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Black biz missing from $3B Detroit redevelopment

Ken Harris

Ken Harris

‘Fairness and equity’ for  80 percent Black city with 32,000 Black-owned businesses

By C. Kelly
The Michigan Citizen

DETROIT — African Americans, women and people of color are not participating in $3 billion worth of economic development activity in Detroit, according to the Michigan Black Chamber of Commerce, headed by Ken Harris.

The group held a press conference Sept. 18 calling for greater urban economic participation. Harris says attention needs to be brought to African American, urban, women and minority-owned businesses.

“In short, consequential economic growth and development are occurring in select pockets of the community, without the inclusion of local Black-owned and minority-owned businesses,” says Harris. “Black and urban businesses are being systematically locked out of participating in redevelopment projects through institutional policies.”

According to Harris, the Detroit Black and urban business community does not have a strong private and public sector advocate or partner in government to push for economic equality, parity, and a level playing field for institutional hiring, contracting, supplier inclusion, and diversity that would offer a fair opportunity to compete in new economic development opportunities in the city.

Inclusion of African American and Minority Business Enterprises (MBEs), Harris says, is imperative if Michigan plans to compete with other states who market diversity and inclusion to attract business from their competitors, states with lack luster equality and participation of Black-owned and minority businesses.

MBCC organizers say it is “deplorable” that there is not more participation in a city that is more than 80 percent Black, with over 32,000 Black-owned businesses.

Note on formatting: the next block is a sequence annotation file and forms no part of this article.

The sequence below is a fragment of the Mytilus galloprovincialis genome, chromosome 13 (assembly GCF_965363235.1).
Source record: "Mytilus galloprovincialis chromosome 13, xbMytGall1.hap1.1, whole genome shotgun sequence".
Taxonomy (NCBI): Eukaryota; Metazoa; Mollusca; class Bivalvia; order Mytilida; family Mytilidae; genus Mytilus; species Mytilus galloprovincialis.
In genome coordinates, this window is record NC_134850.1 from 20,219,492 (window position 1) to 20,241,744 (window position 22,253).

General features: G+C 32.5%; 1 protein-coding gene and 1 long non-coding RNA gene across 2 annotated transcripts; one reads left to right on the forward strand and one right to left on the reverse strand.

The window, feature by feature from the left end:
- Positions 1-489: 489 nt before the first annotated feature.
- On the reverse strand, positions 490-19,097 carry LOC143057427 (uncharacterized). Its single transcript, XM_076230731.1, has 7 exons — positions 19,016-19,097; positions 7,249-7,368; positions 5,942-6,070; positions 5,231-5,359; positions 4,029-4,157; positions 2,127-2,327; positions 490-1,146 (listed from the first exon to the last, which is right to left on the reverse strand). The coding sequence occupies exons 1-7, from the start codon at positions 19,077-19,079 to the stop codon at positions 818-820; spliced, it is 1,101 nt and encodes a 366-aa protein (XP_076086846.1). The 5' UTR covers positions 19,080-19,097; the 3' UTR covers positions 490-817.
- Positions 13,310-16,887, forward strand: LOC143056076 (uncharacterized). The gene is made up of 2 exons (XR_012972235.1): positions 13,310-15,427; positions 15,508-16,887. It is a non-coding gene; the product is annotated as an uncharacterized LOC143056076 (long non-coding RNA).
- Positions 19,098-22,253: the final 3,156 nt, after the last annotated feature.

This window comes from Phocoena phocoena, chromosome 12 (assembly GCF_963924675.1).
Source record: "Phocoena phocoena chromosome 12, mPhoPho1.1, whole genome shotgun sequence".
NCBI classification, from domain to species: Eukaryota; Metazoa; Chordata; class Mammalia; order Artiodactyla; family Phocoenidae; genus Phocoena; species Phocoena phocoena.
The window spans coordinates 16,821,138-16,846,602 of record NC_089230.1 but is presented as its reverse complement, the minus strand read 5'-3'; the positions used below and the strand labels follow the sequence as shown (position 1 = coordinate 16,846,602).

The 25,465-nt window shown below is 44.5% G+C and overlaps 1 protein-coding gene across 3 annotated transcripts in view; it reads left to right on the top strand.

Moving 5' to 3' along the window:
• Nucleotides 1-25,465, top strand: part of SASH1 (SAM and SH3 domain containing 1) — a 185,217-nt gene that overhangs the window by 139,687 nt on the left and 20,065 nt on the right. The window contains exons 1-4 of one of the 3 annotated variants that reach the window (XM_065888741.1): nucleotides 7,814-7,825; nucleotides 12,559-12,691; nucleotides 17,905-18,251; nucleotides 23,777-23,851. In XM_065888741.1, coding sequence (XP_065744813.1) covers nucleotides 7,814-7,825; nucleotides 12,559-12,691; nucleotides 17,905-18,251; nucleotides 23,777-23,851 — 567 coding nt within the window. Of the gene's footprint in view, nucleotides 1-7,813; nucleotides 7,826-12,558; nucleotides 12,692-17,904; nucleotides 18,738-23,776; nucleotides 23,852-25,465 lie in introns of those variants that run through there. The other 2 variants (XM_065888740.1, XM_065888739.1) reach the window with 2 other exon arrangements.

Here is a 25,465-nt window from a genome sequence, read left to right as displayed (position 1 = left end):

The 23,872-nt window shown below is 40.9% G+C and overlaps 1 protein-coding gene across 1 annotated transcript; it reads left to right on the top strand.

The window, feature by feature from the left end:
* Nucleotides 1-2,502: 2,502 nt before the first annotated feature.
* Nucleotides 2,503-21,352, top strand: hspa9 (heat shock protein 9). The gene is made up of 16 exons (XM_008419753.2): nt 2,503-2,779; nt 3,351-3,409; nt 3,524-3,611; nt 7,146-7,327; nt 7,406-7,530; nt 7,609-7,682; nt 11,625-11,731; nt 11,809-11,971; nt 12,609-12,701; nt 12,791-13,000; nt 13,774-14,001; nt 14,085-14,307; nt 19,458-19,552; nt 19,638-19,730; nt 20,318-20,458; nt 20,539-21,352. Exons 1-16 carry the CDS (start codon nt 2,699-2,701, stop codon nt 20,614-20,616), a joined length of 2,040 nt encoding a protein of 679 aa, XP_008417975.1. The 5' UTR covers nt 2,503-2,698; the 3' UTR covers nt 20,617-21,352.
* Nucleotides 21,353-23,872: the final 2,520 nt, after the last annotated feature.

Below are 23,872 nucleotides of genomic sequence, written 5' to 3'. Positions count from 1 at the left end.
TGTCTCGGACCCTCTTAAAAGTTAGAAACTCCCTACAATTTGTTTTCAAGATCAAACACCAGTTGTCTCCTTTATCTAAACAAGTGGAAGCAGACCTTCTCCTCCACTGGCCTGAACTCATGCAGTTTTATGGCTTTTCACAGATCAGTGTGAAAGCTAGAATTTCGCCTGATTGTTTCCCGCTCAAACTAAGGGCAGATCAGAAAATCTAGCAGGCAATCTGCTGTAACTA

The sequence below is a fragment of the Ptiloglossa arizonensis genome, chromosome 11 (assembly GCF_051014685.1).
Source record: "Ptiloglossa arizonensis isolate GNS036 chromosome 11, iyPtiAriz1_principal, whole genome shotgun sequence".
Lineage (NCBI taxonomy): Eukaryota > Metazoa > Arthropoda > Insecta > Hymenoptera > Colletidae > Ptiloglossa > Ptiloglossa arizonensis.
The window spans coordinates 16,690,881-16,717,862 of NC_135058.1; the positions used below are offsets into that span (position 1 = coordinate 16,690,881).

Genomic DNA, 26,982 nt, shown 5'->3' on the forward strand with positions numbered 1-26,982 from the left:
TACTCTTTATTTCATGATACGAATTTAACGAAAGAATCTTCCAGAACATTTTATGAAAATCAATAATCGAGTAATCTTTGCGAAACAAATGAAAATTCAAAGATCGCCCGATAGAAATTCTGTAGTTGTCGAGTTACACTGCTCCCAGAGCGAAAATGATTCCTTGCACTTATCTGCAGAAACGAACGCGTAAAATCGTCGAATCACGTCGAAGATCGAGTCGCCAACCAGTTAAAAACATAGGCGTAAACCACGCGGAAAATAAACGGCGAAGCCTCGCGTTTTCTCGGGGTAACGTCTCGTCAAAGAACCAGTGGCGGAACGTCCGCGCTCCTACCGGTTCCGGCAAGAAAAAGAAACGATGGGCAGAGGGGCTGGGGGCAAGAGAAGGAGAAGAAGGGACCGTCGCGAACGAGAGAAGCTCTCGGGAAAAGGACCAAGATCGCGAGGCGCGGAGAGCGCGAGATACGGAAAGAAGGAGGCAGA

“Billions of dollars have been spent on redevelopment projects, from the Riverwalk to Midtown,” Harris told the Michigan Citizen. “Black-owned companies are being denied the opportunity to get work, even on projects which are subsidized by the taxpayers and majority African American residents.”

Charlie Beckham, chairman emeritus of MBCC and past executive director of the African American Association of Businesses and Contractors, A3BC, says the issues have to be put in the “forefront.”

“We have fallen off from where we were 20 years ago,” says Beckham. “At that time, if there was major construction or purchase of goods and services, everyone was monitoring.”

A3BC, was an organization dedicated to the growth and development of minority-owned firms.  One of the founders and executive board members was Michigan Citizen founding publisher Charles Kelly, who passed away in 2006.

In 1992, the organization created nearly a billion dollars in contract opportunities.

Beckham says organizations, corporations and governmental bodies must measure their efforts at diversity.

“You have got to measure what you do to determine if you are successful or not,” he says. “Certainly now is the ideal time. It is unfortunate we have to do it, but with Detroit, and metro-Detroit, poised to make an economic turn for the better, it is a good time to have this effort so that everyone gets to be part of the rebirth and the renaissance of this city. So when this economy rises, everyone gets to go up with it.”

The MBCC has developed a diversity score card as a way to hold accountable the private and public sector, which depend on the African American tax-base and consumer to remain profitable. The Urban Equality Score Card outlines a fairness doctrine for parity in the public and private sector. It distinguishes those who excel in supplier equality and diversity and who ensure African Americans get their fair share.

“We must ensure that Black business flourishes as an economic power recognized by those who profit by its consumer patronage and taxes rendered,” says Harris. “In cities like Detroit, African Americans should be the majority, and prime in the supply chain where the city is 80 percent African American and there are more than 32,000 Black businesses.”

The MBCC will hold its 2013 Urban Economic Conference at the Detroit Marriott Renaissance Center Nov. 7.

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